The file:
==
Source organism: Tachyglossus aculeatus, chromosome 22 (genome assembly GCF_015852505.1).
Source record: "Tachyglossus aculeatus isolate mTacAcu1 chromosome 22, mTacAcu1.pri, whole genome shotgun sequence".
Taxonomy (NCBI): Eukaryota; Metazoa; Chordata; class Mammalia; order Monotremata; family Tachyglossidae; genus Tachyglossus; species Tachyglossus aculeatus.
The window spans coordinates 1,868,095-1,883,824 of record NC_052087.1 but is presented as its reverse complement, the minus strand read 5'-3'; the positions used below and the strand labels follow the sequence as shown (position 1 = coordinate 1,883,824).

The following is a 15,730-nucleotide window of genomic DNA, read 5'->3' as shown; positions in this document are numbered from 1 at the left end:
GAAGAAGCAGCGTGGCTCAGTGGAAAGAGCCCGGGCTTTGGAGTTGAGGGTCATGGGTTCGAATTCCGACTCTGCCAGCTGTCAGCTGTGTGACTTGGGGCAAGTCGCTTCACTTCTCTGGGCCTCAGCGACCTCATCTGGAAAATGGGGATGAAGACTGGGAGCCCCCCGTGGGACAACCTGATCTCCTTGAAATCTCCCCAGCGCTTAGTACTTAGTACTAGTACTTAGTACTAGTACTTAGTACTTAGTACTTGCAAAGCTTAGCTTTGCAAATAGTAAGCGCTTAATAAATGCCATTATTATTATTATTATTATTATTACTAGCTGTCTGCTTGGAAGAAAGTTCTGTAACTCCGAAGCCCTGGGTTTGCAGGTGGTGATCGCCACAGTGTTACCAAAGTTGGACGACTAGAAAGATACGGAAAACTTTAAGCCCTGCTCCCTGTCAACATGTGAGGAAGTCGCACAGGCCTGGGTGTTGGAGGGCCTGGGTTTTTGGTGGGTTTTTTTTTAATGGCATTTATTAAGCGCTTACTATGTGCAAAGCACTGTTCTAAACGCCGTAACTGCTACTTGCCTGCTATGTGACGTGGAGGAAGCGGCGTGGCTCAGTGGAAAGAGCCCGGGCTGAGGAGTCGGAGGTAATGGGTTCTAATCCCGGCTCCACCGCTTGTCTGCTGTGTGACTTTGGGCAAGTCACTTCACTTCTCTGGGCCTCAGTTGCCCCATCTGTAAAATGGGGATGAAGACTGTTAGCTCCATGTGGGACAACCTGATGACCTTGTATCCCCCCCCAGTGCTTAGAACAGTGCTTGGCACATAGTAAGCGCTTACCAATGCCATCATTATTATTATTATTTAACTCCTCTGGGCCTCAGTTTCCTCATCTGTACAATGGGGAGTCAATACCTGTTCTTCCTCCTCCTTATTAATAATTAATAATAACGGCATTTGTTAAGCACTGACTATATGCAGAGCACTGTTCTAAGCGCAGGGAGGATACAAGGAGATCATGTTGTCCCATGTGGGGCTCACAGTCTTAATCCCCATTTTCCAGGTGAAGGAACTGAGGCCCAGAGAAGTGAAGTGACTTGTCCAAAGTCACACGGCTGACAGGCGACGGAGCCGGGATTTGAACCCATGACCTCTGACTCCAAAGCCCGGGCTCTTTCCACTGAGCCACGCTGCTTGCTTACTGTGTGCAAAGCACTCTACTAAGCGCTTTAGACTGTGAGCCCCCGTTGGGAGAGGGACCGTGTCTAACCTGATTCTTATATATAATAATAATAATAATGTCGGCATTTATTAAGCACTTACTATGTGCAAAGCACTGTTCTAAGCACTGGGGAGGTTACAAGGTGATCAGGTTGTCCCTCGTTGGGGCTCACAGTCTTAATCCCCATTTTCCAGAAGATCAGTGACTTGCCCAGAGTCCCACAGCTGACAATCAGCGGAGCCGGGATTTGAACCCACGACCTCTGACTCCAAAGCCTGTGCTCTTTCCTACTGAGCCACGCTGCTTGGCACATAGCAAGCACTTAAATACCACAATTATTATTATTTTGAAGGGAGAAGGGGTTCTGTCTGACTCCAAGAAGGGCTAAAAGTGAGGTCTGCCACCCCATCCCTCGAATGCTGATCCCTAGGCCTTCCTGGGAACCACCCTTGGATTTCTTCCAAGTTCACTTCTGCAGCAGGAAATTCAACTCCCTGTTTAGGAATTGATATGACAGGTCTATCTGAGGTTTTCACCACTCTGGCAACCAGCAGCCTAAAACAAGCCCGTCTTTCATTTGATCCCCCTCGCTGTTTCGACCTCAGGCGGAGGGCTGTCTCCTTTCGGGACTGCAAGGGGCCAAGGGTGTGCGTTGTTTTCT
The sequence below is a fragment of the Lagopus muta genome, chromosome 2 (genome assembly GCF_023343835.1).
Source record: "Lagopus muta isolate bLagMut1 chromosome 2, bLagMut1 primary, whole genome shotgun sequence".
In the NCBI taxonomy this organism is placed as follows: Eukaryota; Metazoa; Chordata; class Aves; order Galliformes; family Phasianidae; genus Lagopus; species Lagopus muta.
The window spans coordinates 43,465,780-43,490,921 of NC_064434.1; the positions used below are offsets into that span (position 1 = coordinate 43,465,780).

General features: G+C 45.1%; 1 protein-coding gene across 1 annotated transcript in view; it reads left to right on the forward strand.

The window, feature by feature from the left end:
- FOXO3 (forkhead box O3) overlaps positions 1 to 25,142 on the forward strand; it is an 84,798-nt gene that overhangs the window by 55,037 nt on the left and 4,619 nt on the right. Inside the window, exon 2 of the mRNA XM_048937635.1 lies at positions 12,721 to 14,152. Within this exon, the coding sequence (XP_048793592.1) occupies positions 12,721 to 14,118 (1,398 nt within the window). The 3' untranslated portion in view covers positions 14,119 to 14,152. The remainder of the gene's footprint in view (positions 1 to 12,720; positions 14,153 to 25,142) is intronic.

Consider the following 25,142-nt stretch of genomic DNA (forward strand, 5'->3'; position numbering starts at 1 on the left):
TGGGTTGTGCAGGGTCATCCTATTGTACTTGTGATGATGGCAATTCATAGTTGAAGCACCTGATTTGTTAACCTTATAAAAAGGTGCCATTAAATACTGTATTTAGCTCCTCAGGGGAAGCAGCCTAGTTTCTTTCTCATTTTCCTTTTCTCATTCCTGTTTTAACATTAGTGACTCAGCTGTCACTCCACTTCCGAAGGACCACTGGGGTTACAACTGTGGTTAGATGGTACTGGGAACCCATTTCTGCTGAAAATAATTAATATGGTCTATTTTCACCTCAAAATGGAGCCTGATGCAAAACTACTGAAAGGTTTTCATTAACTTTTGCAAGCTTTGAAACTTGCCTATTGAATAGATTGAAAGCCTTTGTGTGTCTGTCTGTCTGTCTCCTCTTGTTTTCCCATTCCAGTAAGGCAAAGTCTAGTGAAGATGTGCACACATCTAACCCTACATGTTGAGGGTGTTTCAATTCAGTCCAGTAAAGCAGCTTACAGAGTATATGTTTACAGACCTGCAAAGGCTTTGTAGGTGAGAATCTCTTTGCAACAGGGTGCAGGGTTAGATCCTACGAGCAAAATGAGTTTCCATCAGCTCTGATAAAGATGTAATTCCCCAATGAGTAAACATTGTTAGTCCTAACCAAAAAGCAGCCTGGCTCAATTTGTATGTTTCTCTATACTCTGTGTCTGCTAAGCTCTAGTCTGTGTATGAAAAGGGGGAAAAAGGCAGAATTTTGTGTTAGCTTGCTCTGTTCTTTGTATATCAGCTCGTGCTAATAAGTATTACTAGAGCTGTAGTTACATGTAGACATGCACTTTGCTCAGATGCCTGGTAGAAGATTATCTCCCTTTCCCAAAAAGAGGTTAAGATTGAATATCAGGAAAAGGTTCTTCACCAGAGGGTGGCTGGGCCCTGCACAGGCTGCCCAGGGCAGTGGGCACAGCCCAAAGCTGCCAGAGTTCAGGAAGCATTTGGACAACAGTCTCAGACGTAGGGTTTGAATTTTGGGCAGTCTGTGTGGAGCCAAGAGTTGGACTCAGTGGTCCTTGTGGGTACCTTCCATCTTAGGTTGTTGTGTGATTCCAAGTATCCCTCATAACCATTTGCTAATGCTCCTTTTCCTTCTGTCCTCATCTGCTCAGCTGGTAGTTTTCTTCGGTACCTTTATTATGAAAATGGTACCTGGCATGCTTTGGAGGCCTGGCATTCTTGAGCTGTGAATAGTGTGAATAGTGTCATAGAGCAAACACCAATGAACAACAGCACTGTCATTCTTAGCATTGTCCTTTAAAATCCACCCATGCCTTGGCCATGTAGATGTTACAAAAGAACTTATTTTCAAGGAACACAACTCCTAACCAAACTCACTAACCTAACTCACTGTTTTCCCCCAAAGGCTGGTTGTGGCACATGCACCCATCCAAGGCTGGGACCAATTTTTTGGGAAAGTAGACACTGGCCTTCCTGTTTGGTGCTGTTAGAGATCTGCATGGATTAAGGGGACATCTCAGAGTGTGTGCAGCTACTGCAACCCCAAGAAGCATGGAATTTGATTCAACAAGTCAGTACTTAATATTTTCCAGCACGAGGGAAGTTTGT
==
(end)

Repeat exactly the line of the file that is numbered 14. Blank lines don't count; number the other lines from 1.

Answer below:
Consider the following 25,142-nt stretch of genomic DNA (forward strand, 5'->3'; position numbering starts at 1 on the left):